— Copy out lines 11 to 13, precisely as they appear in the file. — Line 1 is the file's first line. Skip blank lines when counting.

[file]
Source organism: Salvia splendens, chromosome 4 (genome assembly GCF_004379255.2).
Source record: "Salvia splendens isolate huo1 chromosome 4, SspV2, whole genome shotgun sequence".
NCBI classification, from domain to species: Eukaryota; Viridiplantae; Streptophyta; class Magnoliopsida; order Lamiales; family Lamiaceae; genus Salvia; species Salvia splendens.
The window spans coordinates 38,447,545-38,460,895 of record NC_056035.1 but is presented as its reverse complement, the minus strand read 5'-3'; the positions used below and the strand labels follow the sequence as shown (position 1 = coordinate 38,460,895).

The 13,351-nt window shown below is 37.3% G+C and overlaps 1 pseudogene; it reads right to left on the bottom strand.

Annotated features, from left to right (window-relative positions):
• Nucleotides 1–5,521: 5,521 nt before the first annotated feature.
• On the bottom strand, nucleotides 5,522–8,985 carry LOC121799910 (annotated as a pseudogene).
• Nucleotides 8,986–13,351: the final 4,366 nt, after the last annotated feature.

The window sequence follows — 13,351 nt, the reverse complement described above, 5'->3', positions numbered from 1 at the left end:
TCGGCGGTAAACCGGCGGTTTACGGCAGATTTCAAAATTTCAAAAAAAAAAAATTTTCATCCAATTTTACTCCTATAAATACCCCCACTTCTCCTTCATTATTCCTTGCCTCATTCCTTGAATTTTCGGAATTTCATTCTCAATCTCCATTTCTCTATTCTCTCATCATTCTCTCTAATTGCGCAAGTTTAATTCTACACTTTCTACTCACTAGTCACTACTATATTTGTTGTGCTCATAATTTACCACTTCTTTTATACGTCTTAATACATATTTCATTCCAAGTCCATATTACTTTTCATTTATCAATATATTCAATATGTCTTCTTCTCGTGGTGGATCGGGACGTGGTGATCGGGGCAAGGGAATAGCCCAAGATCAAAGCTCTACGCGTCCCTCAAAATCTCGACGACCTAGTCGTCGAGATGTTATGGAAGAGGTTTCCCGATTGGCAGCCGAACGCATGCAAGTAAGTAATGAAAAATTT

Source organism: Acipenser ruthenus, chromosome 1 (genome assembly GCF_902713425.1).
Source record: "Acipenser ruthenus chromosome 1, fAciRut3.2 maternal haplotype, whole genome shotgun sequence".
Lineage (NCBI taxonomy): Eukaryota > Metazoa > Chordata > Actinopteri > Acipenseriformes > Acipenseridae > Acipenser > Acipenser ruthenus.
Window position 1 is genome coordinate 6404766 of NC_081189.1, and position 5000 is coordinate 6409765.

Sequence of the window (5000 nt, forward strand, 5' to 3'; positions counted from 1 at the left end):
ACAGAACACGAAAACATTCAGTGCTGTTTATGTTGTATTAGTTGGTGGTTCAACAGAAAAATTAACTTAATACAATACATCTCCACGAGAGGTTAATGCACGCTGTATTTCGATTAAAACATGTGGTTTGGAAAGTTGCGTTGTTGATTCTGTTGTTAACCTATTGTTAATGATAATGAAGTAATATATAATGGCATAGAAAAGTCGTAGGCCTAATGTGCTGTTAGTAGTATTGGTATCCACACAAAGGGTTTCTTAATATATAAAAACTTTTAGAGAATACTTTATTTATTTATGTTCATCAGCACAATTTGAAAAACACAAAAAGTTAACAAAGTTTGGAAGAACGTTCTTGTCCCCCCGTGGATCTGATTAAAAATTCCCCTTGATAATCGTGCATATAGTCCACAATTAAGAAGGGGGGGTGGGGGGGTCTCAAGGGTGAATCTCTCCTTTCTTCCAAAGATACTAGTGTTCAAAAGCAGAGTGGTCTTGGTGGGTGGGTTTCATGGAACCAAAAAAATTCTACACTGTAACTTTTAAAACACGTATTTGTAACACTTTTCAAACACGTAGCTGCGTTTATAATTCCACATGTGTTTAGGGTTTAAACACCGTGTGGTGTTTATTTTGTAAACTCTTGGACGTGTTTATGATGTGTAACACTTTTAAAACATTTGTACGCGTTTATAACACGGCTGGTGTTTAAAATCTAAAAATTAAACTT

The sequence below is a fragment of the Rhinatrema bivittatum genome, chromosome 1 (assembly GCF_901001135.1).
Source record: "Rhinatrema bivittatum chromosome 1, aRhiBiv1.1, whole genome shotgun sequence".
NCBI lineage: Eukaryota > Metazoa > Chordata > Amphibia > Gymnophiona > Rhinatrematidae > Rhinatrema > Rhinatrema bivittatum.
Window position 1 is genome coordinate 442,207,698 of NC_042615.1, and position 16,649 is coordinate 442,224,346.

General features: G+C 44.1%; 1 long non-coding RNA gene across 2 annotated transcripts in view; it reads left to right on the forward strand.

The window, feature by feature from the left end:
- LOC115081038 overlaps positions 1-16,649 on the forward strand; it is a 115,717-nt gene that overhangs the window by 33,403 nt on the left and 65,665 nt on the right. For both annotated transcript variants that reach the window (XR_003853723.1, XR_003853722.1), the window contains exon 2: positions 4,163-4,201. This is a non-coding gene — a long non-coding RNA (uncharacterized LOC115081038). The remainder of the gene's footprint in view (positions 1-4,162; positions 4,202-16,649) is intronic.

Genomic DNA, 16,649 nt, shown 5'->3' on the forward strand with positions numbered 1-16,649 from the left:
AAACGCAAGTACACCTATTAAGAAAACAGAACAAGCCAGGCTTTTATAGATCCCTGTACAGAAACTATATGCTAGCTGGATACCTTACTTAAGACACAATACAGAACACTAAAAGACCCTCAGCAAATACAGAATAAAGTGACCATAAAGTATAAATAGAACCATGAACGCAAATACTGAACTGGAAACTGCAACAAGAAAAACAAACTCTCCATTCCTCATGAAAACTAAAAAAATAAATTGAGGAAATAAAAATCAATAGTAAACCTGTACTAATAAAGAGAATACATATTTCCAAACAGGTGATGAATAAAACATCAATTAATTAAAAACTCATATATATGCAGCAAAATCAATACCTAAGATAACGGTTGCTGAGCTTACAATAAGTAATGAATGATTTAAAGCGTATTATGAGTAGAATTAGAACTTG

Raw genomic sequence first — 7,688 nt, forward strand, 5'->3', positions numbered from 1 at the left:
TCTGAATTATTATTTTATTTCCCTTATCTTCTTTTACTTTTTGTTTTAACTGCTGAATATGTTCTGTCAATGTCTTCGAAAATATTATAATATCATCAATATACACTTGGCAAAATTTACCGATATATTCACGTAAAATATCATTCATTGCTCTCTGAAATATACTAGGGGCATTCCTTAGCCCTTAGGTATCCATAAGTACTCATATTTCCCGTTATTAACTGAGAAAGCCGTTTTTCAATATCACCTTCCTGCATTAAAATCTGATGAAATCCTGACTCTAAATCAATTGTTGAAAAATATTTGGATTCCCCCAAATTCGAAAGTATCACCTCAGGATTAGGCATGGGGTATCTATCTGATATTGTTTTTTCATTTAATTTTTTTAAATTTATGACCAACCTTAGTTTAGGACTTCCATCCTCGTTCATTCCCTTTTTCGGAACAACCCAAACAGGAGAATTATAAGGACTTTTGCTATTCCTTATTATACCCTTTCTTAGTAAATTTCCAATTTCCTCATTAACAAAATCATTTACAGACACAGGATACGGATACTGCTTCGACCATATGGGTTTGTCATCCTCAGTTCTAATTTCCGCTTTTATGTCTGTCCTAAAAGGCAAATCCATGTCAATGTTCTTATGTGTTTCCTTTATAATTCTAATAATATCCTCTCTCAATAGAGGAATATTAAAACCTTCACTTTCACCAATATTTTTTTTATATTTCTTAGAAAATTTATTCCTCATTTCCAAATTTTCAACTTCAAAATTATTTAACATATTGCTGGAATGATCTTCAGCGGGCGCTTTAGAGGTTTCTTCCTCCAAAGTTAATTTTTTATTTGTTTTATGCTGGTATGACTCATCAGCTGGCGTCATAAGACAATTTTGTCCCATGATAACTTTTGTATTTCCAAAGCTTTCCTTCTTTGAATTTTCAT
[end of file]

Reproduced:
TCGGCGGTAAACCGGCGGTTTACGGCAGATTTCAAAATTTCAAAAAAAAAAAATTTTCATCCAATTTTACTCCTATAAATACCCCCACTTCTCCTTCATTATTCCTTGCCTCATTCCTTGAATTTTCGGAATTTCATTCTCAATCTCCATTTCTCTATTCTCTCATCATTCTCTCTAATTGCGCAAGTTTAATTCTACACTTTCTACTCACTAGTCACTACTATATTTGTTGTGCTCATAATTTACCACTTCTTTTATACGTCTTAATACATATTTCATTCCAAGTCCATATTACTTTTCATTTATCAATATATTCAATATGTCTTCTTCTCGTGGTGGATCGGGACGTGGTGATCGGGGCAAGGGAATAGCCCAAGATCAAAGCTCTACGCGTCCCTCAAAATCTCGACGACCTAGTCGTCGAGATGTTATGGAAGAGGTTTCCCGATTGGCAGCCGAACGCATGCAAGTAAGTAATGAAAAATTT

Source organism: Acipenser ruthenus, chromosome 1 (genome assembly GCF_902713425.1).
Source record: "Acipenser ruthenus chromosome 1, fAciRut3.2 maternal haplotype, whole genome shotgun sequence".